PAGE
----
With COVID-19 finally starting to loosen its grip over the country and the hopes that people will be able to begin moving more freely again, I have put together my 2021 list of wines to watch for. Not all of these wines will be available at your local wine store; some can only be purchased online or directly from the winery.
One significant indicator of which wineries are making an impact is usually the Ontario Wine Awards. However, COVID-19 caused the 2021 awards to be cancelled. The 2020 awards were conducted virtually but the organizers decided to forego the 2021 awards with the exception of the ‘Winemaker of the Year Award, which will be announced sometime during the summer. A second indicator is the National Wine Awards, which for 2021 has been deferred from June to October.
Selecting a list of top wineries is very subjective. Depending on the reviewer, ratings may be based on any or all of:
- Customer visit experience at the winery
- Overall service of the winery
- The winery facility and amenities
- The variety of wines offered for sale
- Price point
- The quality of the wine
For the purposes of this review I have based my opinions on my interpretation of recent trends, the wineries successes, and the quality of their wine, their wine-making practices and what makes them stand out above their competitors at the present time. My list is presented in no particular order.
Rosehall Run Vineyard, Prince Edward County
Having won the 2020 Ontario Wine Awards “Red Wine of the Year” for its 2018 ‘JCR Pinot Noir Rosehall Vineyard’ I am looking forward to seeing what Rosehall Run will do this year. I was fortunate enough to visit The County last fall and taste this prize winner, as well as bring a few bottles home. Based on last year’s performance, I would think that this year’s Pinot Noir release will be worth getting a hold of.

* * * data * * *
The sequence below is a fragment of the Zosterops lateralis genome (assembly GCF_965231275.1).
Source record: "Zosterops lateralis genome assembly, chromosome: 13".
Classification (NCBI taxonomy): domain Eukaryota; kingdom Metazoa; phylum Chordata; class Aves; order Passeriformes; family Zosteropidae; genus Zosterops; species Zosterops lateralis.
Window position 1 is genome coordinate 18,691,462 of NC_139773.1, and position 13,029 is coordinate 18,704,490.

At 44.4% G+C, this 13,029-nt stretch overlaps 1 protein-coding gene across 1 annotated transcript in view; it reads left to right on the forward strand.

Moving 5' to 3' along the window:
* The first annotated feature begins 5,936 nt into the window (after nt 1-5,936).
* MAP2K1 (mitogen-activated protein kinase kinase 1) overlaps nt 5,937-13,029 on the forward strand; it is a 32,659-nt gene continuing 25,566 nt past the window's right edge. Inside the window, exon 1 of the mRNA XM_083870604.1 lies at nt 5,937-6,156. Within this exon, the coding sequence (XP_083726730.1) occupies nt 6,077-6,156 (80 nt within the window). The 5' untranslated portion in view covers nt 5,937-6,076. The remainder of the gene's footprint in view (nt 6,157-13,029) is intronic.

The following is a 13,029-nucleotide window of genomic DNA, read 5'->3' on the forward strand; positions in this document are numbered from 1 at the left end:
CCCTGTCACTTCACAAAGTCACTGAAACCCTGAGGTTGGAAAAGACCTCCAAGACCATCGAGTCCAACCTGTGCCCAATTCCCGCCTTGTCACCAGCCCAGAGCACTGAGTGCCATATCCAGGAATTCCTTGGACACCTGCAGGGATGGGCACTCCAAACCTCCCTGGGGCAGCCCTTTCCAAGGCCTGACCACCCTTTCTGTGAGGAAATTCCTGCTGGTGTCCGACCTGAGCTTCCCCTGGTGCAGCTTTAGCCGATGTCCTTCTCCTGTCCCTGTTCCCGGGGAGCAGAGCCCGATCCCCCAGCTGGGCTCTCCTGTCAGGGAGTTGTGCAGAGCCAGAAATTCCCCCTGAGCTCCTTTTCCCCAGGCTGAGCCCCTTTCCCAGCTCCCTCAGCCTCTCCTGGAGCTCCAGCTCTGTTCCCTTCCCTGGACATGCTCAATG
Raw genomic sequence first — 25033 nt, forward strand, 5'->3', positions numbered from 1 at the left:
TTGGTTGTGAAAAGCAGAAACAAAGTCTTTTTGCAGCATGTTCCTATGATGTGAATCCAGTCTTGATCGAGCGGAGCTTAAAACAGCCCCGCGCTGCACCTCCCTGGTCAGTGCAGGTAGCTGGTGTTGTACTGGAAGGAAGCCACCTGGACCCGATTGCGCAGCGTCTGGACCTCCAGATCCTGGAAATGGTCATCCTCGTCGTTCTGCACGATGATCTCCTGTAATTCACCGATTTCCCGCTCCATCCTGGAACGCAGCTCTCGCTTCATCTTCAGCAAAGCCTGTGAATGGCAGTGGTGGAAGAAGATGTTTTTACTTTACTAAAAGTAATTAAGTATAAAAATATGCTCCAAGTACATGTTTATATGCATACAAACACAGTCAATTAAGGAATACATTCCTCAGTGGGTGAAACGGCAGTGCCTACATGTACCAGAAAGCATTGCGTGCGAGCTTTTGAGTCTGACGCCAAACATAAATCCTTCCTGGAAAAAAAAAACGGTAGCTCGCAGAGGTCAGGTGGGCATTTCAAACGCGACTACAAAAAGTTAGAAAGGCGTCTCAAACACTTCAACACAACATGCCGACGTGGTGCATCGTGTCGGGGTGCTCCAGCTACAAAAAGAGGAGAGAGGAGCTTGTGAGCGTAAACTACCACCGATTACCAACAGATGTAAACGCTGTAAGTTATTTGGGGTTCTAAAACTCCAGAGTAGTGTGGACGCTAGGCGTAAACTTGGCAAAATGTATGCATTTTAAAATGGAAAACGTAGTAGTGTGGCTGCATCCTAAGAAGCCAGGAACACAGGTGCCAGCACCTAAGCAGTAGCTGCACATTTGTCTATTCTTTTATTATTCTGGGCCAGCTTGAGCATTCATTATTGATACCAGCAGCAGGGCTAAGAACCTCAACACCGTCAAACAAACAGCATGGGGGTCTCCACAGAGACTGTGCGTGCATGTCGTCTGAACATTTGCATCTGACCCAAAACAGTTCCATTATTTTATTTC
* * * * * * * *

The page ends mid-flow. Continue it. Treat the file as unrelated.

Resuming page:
2020 was not the first time Rosehall Run has received an award. Their recognized achievements go back to 2006 and they have even had their wine included on the menu for a Royal visit.
Angels Gate Winery, Niagara
Winemaker Philip Dowell was named 2020’s ‘Winemaker of the Year’ at the Ontario Wine Awards. Dowell has a simple philosophy on winemaking; it’s all about balance both in the vineyard and in the actual wine. It’s about bringing together the ‘terroir’, ‘elevage’ and ‘typicity’ of wine. The ‘terroir” is the character of the grape from a specific vineyard site; ‘elevage’ is the progress the wine takes through the cellar during its maturation; and ‘typicity’ is the distinctive vinous character each wine has.
Angels Gate Winery produces Chardonnay, Riesling, Gewurztraminer, Merlot, Pinot Noir, Cabernet Sauvignon, Cabernet Franc, Malbec and Shiraz.
Karlo Estates Winery, Prince Edward County
Karlo has rebounded after some struggles following the 2014 death of its founder and winemaker, Richard Karlo. Karlo has redeveloped its vision, which is to promote sustainability and show that it is possible to be respectful of the planet while producing award-winning wines. Karlo was the first certified vegan wine in the world. Not only is the wine in the bottles certified vegan but all the vineyard practices are vegan as well.
Personally, I am a big fan of both the Van Alstine white and red Port, as well as their Quintus which is made using Malbec, Petit Verdot, Merlot, Cabernet Franc, and Cabernet Sauvignon grapes.
The Picone Vineyard, Niagara
The Picone Vineyard was a complete mystery to me prior to their winning the White Wine of the Year award at the 2020 Ontario Wine Awards for their 2017 ‘Charles Baker Riesling’. The vineyard is small, only 10 acres.
In addition to the Riesling, they produce Fogolar Cabernet Franc, which is made from a one-acre block with prized vines that are 30+ years old.
Being committed to enhancing the environment by using sustainable practices in their winery and vineyard, the Wine Council of Ontario has certified Picone for sustainability management of their vineyard.
Interestingly, the owner, Mark Picone, is an internationally trained chef. As well as owning the winery, Mark is a Chef Professor at the Canadian Food and Wine Institute. What better way to showcase his wine than by pairing them with his own food creations.
Picone Vineyard may be small but it seems to have great future potential to become mighty.
Obviously these are not all the good wineries in Ontario, in fact far from it. However, these are the ones that caught my attention this past year. Unfortunately, it is unlikely that you will find any of their offerings in your local wine or liquor store. However, if you find yourself in either the Niagara region or The County, visiting these wineries could be a fruitful (no pun intended) experience. Most of the wineries offer online ordering as well.